Tuesday, May 31, 2011

Why Is An Environmental Impact Statement Necessary?

Environmental ImpactImage by Waleed Alzuhair via FlickrBy Wendy Moyer

In 1969, as a result of the passage of the National Environmental Policy Act (NEPA), environmental impact statements became a requirement in the United States for any project or any action that the federal government would be involved in that could have an effect on the environment. An environmental impact statement (EIS) is even required if all that the federal government has to do is issue a license for an activity or a facility.

The primary purpose of an EIS is as a device that forces action that will insure that the goals and policies defined by the NEPA are infused into the federal government's ongoing actions and programs.

The NEPA mandates that environmental impact statements are required for all environmentally significant projects that are federally controlled. In addition to being a requirement when a license has to be issued by the government, an EIS would be required if a project receives federal funding.

Who Is Responsible for the Preparation of an Environmental Impact Statement?

The federal agency that controls the project is responsible for the preparation of an EIS. If an agency is sufficiently staffed and has the technical expertise, then it can prepare its own environmental impact statement. This typically happens when an agency is the direct designer of a project and when it will be the entity responsible for implementing the plan.

However, federal agencies such as the Nuclear Regulatory Commission, those with licensing power, are required to hire environmental organizations in the private sector to prepare their environmental reports. These reports are usually submitted during the license application process.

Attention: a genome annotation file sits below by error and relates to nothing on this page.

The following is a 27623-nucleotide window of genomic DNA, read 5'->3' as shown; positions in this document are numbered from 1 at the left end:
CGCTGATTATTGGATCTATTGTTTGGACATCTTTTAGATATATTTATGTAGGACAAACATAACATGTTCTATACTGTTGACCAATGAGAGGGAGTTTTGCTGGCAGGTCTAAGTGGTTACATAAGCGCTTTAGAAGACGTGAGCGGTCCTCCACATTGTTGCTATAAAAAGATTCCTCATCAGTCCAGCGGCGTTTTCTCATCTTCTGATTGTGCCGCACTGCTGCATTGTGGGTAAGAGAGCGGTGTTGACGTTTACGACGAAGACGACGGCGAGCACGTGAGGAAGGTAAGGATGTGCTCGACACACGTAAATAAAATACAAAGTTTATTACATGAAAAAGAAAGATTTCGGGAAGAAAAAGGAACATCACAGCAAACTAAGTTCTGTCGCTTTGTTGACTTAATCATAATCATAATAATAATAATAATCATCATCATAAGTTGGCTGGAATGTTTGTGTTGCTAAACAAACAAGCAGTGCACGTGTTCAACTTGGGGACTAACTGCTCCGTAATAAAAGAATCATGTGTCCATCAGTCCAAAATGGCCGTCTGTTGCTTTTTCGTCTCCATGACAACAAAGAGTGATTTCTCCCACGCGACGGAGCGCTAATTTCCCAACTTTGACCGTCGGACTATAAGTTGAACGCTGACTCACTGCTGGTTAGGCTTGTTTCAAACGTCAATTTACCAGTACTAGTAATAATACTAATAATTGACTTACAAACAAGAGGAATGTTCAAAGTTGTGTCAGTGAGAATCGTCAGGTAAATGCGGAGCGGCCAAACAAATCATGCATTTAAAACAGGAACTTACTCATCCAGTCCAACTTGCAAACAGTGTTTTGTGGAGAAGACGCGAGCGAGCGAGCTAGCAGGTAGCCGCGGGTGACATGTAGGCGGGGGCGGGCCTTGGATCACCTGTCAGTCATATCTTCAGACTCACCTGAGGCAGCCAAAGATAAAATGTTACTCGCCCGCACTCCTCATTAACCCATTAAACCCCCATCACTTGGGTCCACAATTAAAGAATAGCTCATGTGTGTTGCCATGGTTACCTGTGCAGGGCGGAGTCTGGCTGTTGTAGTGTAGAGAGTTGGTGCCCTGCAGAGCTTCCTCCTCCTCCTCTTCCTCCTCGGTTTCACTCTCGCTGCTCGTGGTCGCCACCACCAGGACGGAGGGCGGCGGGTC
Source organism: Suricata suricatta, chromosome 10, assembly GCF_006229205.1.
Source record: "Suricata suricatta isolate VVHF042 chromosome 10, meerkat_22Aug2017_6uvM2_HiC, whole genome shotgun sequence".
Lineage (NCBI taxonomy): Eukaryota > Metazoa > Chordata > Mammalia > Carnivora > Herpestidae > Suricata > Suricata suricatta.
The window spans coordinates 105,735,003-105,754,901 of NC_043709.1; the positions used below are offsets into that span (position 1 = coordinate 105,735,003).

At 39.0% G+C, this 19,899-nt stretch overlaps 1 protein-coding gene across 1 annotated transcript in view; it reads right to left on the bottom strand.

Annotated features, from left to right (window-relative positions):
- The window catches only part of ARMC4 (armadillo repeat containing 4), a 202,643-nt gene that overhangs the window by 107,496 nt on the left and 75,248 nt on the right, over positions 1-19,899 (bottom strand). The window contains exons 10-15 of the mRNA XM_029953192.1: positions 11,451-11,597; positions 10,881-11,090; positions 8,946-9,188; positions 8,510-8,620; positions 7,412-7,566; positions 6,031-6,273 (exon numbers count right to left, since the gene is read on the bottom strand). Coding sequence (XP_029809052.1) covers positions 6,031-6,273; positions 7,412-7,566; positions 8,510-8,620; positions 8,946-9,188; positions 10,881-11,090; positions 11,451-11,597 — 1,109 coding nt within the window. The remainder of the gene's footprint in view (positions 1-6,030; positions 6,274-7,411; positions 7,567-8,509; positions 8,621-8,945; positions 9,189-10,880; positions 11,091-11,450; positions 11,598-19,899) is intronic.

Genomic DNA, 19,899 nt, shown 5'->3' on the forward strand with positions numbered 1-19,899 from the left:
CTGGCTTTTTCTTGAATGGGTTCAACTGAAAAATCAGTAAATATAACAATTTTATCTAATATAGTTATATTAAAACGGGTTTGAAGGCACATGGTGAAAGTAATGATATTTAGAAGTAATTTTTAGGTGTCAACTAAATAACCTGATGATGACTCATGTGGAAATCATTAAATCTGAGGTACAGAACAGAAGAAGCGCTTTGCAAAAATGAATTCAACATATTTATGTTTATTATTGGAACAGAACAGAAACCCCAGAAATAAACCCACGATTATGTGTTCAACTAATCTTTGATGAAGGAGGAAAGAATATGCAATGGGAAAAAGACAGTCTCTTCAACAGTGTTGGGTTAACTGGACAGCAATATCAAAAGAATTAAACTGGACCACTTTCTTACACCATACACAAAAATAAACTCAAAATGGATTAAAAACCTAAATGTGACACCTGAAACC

How Can the Public Participate in the Process?

The NEPA stipulated that environmental impact statements should be made available to the public, the President, the Council on Environmental Quality, and federal, state, and local authorities. The Council on Environmental Quality guidelines imply that the agency that is responsible for the EIS is also responsible for holding public meetings if any of the proposed projects foster strong interest or debate.

These agencies also are responsible for providing information to the public about how they can participate in the EIS review process. As such, any parties that are interested can get in touch with the responsible agency in order to add their contact information to the mailing list for the apropos environmental impact statement.

Then the involved agency has to allow enough time for public comments before they publish a final environmental impact statement. It is likely that this final EIS will include both the comments as well as the agency's replies to the comments.

And to find out more about the NEPA and Environmental Organizations go to http://commonground.edrnet.com/pages/0a5d38ee2d/pages/3b8b026878

Article Source: http://EzineArticles.com/?expert=Wendy_Moyer
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